A thought: What if we invested some of that money in low technology and make that technology available to all citizens?
Having a healthcare where the individual is in focus, taking a supported responsibility for their own health? The support from the healthcare system is delivered when you need it and it ranges from complete rehabilitation programs to a simple motivation when needed the most.
Investing 1500 Swedish Krona into every household would mean that we, in ’folkhemmet’* could do a simple test checking our blood pressure, heart rate, activity and other basic parameters, answering a short questionnaire and have all the data added to our medical records. How many people would we find with high blood pressure? Depression? In risk of myocardial infarction?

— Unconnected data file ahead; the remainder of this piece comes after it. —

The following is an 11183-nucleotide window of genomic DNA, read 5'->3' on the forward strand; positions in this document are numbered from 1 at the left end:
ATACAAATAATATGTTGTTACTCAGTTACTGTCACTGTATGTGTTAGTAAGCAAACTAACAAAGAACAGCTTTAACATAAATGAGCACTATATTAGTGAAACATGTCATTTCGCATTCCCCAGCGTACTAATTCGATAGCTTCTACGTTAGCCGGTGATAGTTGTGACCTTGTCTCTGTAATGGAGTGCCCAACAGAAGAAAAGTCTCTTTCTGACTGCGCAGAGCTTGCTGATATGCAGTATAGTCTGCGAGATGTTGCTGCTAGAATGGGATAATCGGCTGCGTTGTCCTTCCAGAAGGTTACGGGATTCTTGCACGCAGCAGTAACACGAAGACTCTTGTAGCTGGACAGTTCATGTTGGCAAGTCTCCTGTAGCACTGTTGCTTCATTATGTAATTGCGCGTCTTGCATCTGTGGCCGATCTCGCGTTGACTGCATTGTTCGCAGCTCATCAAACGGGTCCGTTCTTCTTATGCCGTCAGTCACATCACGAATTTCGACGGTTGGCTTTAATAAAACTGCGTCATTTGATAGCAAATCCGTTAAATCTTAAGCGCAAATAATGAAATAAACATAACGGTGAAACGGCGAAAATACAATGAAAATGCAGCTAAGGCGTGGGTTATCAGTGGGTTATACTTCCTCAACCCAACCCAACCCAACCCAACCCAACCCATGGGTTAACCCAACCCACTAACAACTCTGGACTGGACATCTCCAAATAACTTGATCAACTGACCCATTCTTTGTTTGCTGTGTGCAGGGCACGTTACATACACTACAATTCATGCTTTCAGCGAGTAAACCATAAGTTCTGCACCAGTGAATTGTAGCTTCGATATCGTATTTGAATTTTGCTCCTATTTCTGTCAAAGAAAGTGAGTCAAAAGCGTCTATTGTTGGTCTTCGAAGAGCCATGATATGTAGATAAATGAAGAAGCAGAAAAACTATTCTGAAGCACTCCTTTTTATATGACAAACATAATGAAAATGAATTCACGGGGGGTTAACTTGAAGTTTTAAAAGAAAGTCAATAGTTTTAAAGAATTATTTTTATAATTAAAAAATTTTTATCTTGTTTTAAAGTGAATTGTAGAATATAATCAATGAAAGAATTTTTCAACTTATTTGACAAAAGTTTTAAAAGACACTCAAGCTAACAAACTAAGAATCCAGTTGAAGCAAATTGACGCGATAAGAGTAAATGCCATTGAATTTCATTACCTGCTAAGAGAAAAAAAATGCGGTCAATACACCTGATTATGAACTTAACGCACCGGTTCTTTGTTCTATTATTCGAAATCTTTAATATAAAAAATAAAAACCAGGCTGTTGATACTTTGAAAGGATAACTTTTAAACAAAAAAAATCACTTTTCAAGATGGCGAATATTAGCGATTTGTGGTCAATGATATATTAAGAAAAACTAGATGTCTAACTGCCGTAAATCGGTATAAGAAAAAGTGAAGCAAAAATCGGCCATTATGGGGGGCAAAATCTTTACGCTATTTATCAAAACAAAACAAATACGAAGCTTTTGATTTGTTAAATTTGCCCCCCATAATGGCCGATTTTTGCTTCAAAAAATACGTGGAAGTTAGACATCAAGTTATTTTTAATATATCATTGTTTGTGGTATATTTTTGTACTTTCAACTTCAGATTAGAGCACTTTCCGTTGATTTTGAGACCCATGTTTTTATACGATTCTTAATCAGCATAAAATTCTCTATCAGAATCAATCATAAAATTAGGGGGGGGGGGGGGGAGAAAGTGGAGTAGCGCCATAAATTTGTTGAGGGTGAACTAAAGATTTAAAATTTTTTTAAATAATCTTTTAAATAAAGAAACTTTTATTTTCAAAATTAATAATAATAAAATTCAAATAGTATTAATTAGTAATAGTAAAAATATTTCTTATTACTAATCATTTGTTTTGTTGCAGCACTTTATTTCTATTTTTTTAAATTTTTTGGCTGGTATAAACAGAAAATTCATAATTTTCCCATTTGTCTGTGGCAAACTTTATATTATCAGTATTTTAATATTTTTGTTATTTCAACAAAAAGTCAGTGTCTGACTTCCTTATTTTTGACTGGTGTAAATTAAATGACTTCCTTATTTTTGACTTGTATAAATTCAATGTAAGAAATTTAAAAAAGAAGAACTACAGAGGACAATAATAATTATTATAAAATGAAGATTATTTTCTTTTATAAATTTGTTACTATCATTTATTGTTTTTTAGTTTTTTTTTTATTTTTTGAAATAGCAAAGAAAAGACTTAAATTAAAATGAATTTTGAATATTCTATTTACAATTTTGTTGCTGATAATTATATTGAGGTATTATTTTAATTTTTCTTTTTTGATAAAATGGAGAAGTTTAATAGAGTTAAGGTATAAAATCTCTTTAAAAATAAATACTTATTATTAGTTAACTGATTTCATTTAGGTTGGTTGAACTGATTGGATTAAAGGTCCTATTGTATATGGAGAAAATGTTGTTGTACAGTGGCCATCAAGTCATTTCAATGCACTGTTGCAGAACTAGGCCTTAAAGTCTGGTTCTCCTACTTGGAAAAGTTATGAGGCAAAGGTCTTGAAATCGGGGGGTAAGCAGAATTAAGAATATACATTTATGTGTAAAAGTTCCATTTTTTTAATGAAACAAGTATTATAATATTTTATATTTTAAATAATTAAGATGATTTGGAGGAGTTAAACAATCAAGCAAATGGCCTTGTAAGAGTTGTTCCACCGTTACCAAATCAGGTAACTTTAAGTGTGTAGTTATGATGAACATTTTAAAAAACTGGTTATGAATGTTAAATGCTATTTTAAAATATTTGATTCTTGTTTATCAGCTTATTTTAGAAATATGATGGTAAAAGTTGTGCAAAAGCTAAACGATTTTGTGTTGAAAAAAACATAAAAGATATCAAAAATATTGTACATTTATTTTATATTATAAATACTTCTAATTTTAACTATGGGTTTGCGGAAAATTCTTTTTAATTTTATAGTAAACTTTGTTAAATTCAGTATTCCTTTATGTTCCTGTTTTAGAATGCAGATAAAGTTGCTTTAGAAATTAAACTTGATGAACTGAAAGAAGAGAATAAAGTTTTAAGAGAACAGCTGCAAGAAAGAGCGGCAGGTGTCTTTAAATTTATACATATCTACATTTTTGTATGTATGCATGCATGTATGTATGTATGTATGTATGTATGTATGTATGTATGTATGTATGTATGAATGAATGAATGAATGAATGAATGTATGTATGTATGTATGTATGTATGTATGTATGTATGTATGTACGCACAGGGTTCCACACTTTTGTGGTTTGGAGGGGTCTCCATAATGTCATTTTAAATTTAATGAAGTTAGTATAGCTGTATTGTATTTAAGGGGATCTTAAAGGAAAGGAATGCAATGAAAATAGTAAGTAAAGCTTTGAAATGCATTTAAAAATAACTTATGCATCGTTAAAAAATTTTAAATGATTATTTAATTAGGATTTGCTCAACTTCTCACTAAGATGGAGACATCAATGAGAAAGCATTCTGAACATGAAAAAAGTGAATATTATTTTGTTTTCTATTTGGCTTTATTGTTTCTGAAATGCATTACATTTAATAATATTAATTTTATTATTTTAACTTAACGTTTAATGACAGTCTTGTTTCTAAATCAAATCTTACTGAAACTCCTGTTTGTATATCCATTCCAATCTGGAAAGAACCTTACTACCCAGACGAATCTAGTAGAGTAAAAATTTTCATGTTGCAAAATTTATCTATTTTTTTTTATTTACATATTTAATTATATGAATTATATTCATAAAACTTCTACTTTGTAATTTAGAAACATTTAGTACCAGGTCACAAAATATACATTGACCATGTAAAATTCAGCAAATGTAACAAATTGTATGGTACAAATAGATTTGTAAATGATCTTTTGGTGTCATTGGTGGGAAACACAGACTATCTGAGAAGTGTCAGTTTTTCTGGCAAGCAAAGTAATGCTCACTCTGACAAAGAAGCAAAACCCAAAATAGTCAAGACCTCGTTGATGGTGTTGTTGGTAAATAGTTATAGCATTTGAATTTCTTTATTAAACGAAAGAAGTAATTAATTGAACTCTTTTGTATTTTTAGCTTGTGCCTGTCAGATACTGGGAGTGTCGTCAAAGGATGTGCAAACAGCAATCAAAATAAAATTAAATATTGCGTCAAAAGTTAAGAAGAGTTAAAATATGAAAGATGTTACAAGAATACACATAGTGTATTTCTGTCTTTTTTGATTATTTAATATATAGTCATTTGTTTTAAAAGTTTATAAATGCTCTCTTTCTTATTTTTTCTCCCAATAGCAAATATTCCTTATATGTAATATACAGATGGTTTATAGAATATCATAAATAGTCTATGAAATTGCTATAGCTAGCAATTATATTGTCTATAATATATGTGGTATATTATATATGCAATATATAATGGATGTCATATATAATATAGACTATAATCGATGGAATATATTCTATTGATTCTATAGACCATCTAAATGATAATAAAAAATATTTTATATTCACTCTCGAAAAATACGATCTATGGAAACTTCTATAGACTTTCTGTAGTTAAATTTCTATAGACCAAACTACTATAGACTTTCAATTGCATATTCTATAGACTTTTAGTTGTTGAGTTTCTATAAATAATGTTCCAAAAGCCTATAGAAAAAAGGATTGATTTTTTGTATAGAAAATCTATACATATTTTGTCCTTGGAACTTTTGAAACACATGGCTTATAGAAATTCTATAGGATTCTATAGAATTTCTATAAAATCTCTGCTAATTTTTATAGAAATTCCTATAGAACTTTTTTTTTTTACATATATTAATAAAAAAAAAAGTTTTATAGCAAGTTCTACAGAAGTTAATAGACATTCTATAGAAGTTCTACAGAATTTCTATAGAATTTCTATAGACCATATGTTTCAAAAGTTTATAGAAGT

Today we have the technology needed and it is affordable. Spending 1500 Swedish Krona gives an individual the tools needed for assessing several vital parameters.
A majority of the mobile phones in Sweden are smartphones and they could act like a hub for the devices and also for easy communication with healthcare professionals. The smartphone would also have a questionnaire that is ‘smart’ asking the right questions at the right times.
A proactive healthcare would generate massive amounts of data**, too much for any human to handle. This is where emerging technologies in artificial intelligence will play a big part. Today we meet artificial intelligence everywhere, in our phones, cars, computers, and virtual assistants and so on.